Each week, we confess- we affirm – the promises of God; the identity of God. We confess the actions of God. As we confess our faith, our identity is re-forged. Because… what we choose to remember and speak aloud together – in doctrine and history, in faith and belief, all serves to inform who we are.  

It was with this understanding that Dietrich Bonhoeffer declared a state of status confessionis for the church under Nazi Germany. For Bonhoeffer and others, the Nazification of the church was an issue so threatening to the truth of their confession of Christ that no compromise, no coexistence was possible.

Bonhoeffer also recognized that the Nazi persecution of Jews demanded a serious response from the church. But more so, he recognized that the church was called “not only to bandage the victims under the wheel, but to jam a spoke into the wheel itself” and bring the engine of injustice to a halt. The resulting document was the Declaration of Barmen, which is part of our Book of Confessions

Under the leadership of Allan Boesak, the Dutch Reformed Mission Church in South Africa drafted what is now known as the Belhar confession in 1982. This  “outcry of faith” and “call for faithfulness and repentance” was the church declaring that apartheid constituted a status confessionis in which the truth of the gospel was at stake.  

According to the Belhar Confession, unity is both a gift and an obligation for the church. This unity originally referred to non-segregation between Christians of different races. The Dutch Reformed Mission Church formally adopted the Belhar Confession in 1986. Belhar’s theological confrontation of the sin of racism has made possible reconciliation among Reformed churches in Southern Africa and has aided the process of reconciliation within the nation of South Africa.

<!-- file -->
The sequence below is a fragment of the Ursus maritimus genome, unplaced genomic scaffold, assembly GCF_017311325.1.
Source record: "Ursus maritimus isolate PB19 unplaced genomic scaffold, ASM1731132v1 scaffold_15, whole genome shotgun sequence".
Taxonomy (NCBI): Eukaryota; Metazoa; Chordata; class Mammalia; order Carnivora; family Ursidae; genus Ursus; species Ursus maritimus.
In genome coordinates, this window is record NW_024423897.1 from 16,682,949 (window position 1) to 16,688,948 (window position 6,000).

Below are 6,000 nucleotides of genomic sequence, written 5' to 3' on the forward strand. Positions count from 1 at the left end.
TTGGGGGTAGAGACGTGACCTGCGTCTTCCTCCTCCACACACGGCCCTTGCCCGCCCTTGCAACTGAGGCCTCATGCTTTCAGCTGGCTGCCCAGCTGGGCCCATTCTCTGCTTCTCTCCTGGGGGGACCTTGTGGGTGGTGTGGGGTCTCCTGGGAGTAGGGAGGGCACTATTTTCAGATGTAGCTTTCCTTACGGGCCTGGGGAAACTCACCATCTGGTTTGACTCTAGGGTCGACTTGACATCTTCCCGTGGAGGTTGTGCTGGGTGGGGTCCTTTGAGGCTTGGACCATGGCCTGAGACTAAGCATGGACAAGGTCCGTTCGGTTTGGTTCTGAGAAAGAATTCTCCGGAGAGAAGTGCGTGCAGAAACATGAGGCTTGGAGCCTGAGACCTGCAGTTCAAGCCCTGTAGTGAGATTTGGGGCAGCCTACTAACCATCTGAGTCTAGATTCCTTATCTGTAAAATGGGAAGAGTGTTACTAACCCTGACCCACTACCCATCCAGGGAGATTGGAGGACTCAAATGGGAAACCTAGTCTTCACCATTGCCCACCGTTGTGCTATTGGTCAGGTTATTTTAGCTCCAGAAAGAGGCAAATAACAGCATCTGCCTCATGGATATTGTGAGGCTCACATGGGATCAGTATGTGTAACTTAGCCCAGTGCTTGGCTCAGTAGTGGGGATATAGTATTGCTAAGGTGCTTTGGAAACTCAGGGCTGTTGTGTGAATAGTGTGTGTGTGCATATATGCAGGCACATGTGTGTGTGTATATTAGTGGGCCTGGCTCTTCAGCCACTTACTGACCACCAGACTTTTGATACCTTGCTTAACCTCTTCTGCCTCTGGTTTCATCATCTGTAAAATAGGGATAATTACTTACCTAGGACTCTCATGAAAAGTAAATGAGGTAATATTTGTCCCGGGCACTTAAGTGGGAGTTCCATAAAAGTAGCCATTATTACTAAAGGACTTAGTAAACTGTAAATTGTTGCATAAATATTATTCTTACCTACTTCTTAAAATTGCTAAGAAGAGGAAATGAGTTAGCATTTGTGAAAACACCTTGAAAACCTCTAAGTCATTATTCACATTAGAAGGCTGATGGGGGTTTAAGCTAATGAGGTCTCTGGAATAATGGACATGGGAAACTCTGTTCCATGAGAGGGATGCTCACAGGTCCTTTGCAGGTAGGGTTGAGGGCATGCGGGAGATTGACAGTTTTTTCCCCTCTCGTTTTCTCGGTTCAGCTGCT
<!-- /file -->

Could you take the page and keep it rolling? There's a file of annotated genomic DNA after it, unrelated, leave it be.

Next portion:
We’ve used some of the words from the Belhar Confession already today, in our Call to Confession.  And we’ll read another portion in a few minutes as our Affirmation of Faith. Right now, I’d like to share with you a video that was shown at General Assembly as they were preparing to cast the final vote which added the Belhar Confession to our Book of Confessions.

You’ll hear a variety of voices reading the full text of the confession.

I believe that much of the unrest we are experiencing in our country right now is a direct result of our willingness to remain segregated.

We are ok with allowing people who are not “us” to remain very much “them.”  And sometimes, we take that willingness a step further, not just leaving people be, in hopes that they let us be.

We also allow those others to be pressed down, pushed aside or worse.

We choose not to speak on their behalf.  

We choose not to act justly, to love mercy.

We stop looking across the divide and begin to rebuild the walls that serve not only to protect us from danger, but also separate us from our siblings in Christ. We build walls so that we can’t even see the neighbors we are passing by as they lay dying in the street.

I wonder what it would take to change things just enough that we could feel safe enough to stop building walls.  

I wonder what it would take for us to feel safe enough to attempt to embody the wall-toppling Jesus that we follow…

Michael Kirby – a PCUSA pastor in Illinois was sharing some thoughts along these lines yesterday.  He asked (as part of a much longer post on Facebook)…

What if we made it a priority to create a world where fewer people could be convinced that their lives have so little value that they could only achieve “greatness” through a death that brings death to others?

What if we assessed our individual and collective economic, political, social and military policies and practices to see where we contribute to people feeling that their lives, or the lives of others, have so little value?

What if we collectively said that hate disguised as zealotry was no longer welcome in our religious, political, social and other affinity groups, even if it meant some of our most influential and/or engaged compatriots lost power?

I would love to say that I have easy answers and steps to take

But I don’t.

Loving is hard
Reconciling is hard
Trusting is hard

Confessing the fullness of the gospel, from salvation to action, is hard
Confessing the call on the church – on us – to be the good news of liberation, healing, hope and yes, salvation, for people from whom we have long considered ourselves separate?
That’s even harder.

But God…
But God, the one who started a good work in you and me and all of us together, will be faithful to complete that work, through Christ Jesus, to the glory of his name.

Amen.